In addition to adults, children are also eligible for Social Security disability benefits, potentially helping them receive the critical care they require. Here, the Social Security disability benefits attorneys at Disability Associates detail how and why children might receive Supplemental Security Income (SSI) benefits. 

What are the Qualifications to Receive SSI Benefits?

Children who have disabilities that greatly inhibit their ability to perform daily and necessary activities may qualify for monthly cash benefits through Supplemental Security Income (SSI). There are several requirements a child must meet to qualify for these benefits. Children must be 18 years old or younger, unless they are currently enrolled full-time in either a junior high or high school, in which case they are eligible until they are 22. Once they reach the age of 18 (or 22), their case will be reevaluated as an adult. They must also be unmarried and live with their parent(s) or guardian(s).

What Financial Factors Impact SSI Benefits?

There are also a variety of financial factors that help the SSA determine if a child is eligible to receive benefits and how much they could be given. After considering various other expenses (explained further below) the SSA undergoes the “deeming” process of deciding a child’s eligibility based on available income.

One of those factors is the income sources available to the child. The SSA assumes that the child is benefiting from the parents’ income. Income is considered any money that comes from work performed by the parents, money that comes from investments or unemployment payments and assets. Welfare or public income maintenance (PIM) is not included in deemed income, such as Temporary Assistance to Needy Families (TANF) or VA pensions. Food stamps, foster care payments, disaster assistance, tax refunds on real property and homegrown produce for personal consumption are also not included in deemed income calculations.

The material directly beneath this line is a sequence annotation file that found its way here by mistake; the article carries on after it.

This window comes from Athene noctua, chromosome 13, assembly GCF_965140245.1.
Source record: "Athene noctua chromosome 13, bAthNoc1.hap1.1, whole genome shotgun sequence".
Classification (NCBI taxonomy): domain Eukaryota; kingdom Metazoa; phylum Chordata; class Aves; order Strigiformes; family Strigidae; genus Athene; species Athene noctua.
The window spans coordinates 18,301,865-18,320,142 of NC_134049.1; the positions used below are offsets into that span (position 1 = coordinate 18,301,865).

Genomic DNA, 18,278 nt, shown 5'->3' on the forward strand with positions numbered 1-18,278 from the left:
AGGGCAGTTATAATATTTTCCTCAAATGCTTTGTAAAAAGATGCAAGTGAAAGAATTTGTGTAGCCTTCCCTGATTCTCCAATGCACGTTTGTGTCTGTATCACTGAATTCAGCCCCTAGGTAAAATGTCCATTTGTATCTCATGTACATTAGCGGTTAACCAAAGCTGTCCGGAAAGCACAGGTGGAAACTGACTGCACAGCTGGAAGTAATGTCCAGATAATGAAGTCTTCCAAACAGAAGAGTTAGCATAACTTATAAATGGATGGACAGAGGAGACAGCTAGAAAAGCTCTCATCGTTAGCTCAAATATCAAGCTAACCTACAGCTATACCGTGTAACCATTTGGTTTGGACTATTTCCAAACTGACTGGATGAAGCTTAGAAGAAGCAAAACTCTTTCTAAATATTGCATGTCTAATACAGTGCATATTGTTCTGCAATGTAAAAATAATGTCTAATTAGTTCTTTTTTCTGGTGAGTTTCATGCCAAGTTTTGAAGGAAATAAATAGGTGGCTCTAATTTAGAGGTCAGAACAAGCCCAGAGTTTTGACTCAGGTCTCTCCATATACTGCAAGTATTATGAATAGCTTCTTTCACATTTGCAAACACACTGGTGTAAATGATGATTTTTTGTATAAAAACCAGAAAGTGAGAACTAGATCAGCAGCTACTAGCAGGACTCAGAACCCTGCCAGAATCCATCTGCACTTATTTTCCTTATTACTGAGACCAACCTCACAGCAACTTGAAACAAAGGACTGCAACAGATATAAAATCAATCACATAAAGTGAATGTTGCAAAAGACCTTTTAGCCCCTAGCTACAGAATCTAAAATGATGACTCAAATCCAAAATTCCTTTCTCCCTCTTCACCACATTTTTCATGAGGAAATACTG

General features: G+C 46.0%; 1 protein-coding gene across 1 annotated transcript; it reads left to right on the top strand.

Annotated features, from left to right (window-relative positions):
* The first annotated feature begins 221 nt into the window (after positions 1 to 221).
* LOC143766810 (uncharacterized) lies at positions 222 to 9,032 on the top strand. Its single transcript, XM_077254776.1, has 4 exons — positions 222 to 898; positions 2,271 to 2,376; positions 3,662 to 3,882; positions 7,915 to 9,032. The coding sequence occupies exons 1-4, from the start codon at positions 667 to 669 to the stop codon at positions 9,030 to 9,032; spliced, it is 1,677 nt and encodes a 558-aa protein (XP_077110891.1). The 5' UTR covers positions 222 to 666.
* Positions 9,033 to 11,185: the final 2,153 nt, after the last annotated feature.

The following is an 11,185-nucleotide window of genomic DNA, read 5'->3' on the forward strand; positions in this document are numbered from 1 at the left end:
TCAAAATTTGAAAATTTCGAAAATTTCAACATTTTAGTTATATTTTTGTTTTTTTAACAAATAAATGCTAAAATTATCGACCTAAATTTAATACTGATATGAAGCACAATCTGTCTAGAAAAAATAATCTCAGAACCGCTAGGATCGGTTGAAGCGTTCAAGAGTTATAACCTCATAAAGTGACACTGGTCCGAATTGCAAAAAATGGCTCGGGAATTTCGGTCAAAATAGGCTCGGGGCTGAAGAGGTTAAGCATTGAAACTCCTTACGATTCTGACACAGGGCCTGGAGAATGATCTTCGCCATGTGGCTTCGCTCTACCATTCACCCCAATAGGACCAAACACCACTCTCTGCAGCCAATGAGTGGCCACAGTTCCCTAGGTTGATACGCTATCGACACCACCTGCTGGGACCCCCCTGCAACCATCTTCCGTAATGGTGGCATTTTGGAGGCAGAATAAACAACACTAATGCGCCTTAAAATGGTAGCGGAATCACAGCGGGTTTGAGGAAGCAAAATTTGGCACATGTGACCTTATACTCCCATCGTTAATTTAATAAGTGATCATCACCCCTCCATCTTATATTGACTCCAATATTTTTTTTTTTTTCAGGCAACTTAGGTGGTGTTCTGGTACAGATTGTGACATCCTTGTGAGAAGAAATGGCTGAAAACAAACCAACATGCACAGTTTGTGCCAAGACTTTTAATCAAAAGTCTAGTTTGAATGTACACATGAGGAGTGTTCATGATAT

What are Allocations and How Do They Impact Benefits?

Before deeming the amount available to a child, the SSA makes adjustments to parents’ income to account for the living expenses of the parents and any other children in the home. These adjustments are known as “allocations” and lower the amount of income deemed available to the disabled child, provided their parents, or other children in the home, are not receiving SSI payments.

In 2019, the allocation for children is $386, based on the Federal Benefit Amount (FBR). The allocation for biological or adoptive parents is known as the parental living allowance, and for one parent it is $771. The allocation is increased to $1,157 for two parents. To qualify for allocations, parents and children must not be on public assistance. Furthermore, a child living in a medical facility, or living with only a step-parent, will not have deemed income. Any allocations made are then deducted from total income to determine the child’s deemed income. As the deeming process is very complicated, and takes into account myriad factors, it is advisable to discuss your unique case with a qualified Social Security disability benefit attorney.

What are the Medical Requirements for Receiving SSI Benefits?

In addition to the deeming process, children must also meet the medical requirements which the SSA uses to determine whether a child is disabled. A child’s disability must be one that the SSA has previously specified as a ‘disabling condition,’ and a full list can be found here. Alternatively, if the child’s condition is not on the list, the SSA will review how the condition alters the child’s life to decide if the condition results in limitations that are “functionally equally” to the limitations caused by other conditions that are included in the list. This means that, to have the child’s condition qualify, the child’s impairment (i.e. what they cannot do, need help to do or are restricted in their manner of doing because of the condition) must be equally as severe as one of the conditions that is already approved. The disability must also last, or be reasonably expected to last, at least one year.

Speak to One of the Disability Attorneys at Disability Associates Today

Children, especially those with disabilities, are particularly vulnerable members of society, and deserve the benefits they require to receive adequate care. The dedicated attorneys at Disability Associates have years of experience helping families understand, complete, process and review their Social Security disability benefits applications and cases. For a free consultation, contact us today!